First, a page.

Friday, May 21, 2004

The Actions of a Few

I have been thinking some about the Bush administration's response that the whole Abu Ghraib affair should be brushed aside and focus placed on more pressing issues because it is simply "the actions of a few" and does not represent "the true nature and heart of America" according to Bush in his apology to Jordan's King Abdullah [AP](I never did figure out why Bush apologized to Jordan for the prison abuses). And it finally struck me that we are asking the Arab world to measure us not by the actions of those few derelict soldiers (assuming that is an accurate assessment of the situation), but rather by the conduct of all Americans. However, when it comes to the Global War on Terror, the Bush administration and many who support the war continue to condemn and oppress the Arab world based on the actions of a few.

For example, Senator Inhofe expressed "outrage at the outrage" at the Senate Hearing on May 11 (NYT) because the prisoners we are so concerned about are all (in Inhofe's mind) murderers, insurgents, and terrorists. And almost to prove his point, "those people" decapitated Nicholas Berg--one of "us"--that same day.

Contrary to Senator Inhofe's suggestions, the ICRC claims that most of the Abu Ghraib prisoners (up to 90%) are innocent. At the very least, we know that Abu Ghraib prisoners were not "high value"--the "high value" campers got extra-special treatment at a separate facility near the Baghdad Airport (that is now being investigated too [MSNBC]).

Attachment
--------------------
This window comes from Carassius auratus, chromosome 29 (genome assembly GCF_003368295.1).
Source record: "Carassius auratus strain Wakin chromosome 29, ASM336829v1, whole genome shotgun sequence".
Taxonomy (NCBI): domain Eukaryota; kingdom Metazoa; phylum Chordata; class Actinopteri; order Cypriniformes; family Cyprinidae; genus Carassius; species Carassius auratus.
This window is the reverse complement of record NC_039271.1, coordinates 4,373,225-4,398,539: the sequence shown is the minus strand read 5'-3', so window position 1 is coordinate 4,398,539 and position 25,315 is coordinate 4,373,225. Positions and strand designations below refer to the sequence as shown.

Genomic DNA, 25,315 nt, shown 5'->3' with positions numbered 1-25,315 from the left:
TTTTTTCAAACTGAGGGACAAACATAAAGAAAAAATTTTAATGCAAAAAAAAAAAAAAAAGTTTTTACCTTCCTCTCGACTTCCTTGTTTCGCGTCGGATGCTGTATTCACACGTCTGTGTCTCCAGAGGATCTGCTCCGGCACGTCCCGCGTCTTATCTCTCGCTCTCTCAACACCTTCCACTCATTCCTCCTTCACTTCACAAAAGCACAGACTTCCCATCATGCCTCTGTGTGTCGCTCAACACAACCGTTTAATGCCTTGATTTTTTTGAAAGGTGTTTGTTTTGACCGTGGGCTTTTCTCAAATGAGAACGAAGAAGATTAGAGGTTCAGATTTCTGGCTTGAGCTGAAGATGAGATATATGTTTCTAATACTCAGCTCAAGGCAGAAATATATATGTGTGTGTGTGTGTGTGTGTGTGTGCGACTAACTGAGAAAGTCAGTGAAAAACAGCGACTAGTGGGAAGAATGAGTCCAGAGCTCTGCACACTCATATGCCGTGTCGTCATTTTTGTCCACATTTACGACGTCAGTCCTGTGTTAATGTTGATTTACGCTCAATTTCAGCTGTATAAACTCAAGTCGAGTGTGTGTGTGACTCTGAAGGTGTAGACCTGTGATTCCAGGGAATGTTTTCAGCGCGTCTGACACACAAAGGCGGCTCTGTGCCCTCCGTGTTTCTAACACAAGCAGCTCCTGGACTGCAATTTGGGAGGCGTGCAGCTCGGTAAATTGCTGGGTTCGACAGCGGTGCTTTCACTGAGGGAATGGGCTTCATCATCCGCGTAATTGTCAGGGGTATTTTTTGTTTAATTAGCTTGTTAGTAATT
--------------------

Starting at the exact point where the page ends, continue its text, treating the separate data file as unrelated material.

My point is that many of the problems that we face now and will continue to face in battling this Global War on Terror stems from separating "us" from "them," and holding "us" to a different standard than "them." How many Fallujans did we kill to avenge the deaths of four civilian contractors? Were they all murderers, insurgents, and terrorists too? Until we are willing to extend the same basic liberties that we consider inalienable for ourselves to all those who share this planet, there will be terrorism. Until we are willing to accept that the actions of a few others do not justify waging war on all others, we cannot hope to persuade the world that the actions of a few of "us" should not reflect poorly upon America.

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